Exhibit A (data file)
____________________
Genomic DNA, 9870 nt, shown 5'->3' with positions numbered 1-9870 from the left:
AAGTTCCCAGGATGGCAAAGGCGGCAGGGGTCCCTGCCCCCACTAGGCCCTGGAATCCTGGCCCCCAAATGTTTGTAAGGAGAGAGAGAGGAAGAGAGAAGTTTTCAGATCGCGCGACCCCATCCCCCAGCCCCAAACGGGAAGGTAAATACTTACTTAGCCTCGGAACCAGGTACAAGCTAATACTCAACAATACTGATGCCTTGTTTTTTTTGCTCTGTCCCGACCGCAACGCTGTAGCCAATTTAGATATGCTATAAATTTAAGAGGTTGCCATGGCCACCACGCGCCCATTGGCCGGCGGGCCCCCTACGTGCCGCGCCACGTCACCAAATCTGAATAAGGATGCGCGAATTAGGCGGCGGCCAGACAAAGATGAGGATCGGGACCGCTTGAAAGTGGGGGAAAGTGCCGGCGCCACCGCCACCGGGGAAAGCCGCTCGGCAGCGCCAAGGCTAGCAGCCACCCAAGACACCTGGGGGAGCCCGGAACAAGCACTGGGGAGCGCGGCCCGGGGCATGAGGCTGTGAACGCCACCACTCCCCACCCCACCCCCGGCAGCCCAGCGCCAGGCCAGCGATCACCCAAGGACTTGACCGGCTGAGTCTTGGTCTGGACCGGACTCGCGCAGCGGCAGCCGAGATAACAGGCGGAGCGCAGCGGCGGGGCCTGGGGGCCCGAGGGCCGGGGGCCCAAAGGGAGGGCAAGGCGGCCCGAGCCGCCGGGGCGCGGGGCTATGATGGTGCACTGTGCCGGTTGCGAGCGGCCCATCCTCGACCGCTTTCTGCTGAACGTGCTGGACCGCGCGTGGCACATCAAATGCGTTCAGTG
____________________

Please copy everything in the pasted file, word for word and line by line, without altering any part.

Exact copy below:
Genomic DNA, 9870 nt, shown 5'->3' with positions numbered 1-9870 from the left:
AAGTTCCCAGGATGGCAAAGGCGGCAGGGGTCCCTGCCCCCACTAGGCCCTGGAATCCTGGCCCCCAAATGTTTGTAAGGAGAGAGAGAGGAAGAGAGAAGTTTTCAGATCGCGCGACCCCATCCCCCAGCCCCAAACGGGAAGGTAAATACTTACTTAGCCTCGGAACCAGGTACAAGCTAATACTCAACAATACTGATGCCTTGTTTTTTTTGCTCTGTCCCGACCGCAACGCTGTAGCCAATTTAGATATGCTATAAATTTAAGAGGTTGCCATGGCCACCACGCGCCCATTGGCCGGCGGGCCCCCTACGTGCCGCGCCACGTCACCAAATCTGAATAAGGATGCGCGAATTAGGCGGCGGCCAGACAAAGATGAGGATCGGGACCGCTTGAAAGTGGGGGAAAGTGCCGGCGCCACCGCCACCGGGGAAAGCCGCTCGGCAGCGCCAAGGCTAGCAGCCACCCAAGACACCTGGGGGAGCCCGGAACAAGCACTGGGGAGCGCGGCCCGGGGCATGAGGCTGTGAACGCCACCACTCCCCACCCCACCCCCGGCAGCCCAGCGCCAGGCCAGCGATCACCCAAGGACTTGACCGGCTGAGTCTTGGTCTGGACCGGACTCGCGCAGCGGCAGCCGAGATAACAGGCGGAGCGCAGCGGCGGGGCCTGGGGGCCCGAGGGCCGGGGGCCCAAAGGGAGGGCAAGGCGGCCCGAGCCGCCGGGGCGCGGGGCTATGATGGTGCACTGTGCCGGTTGCGAGCGGCCCATCCTCGACCGCTTTCTGCTGAACGTGCTGGACCGCGCGTGGCACATCAAATGCGTTCAGTG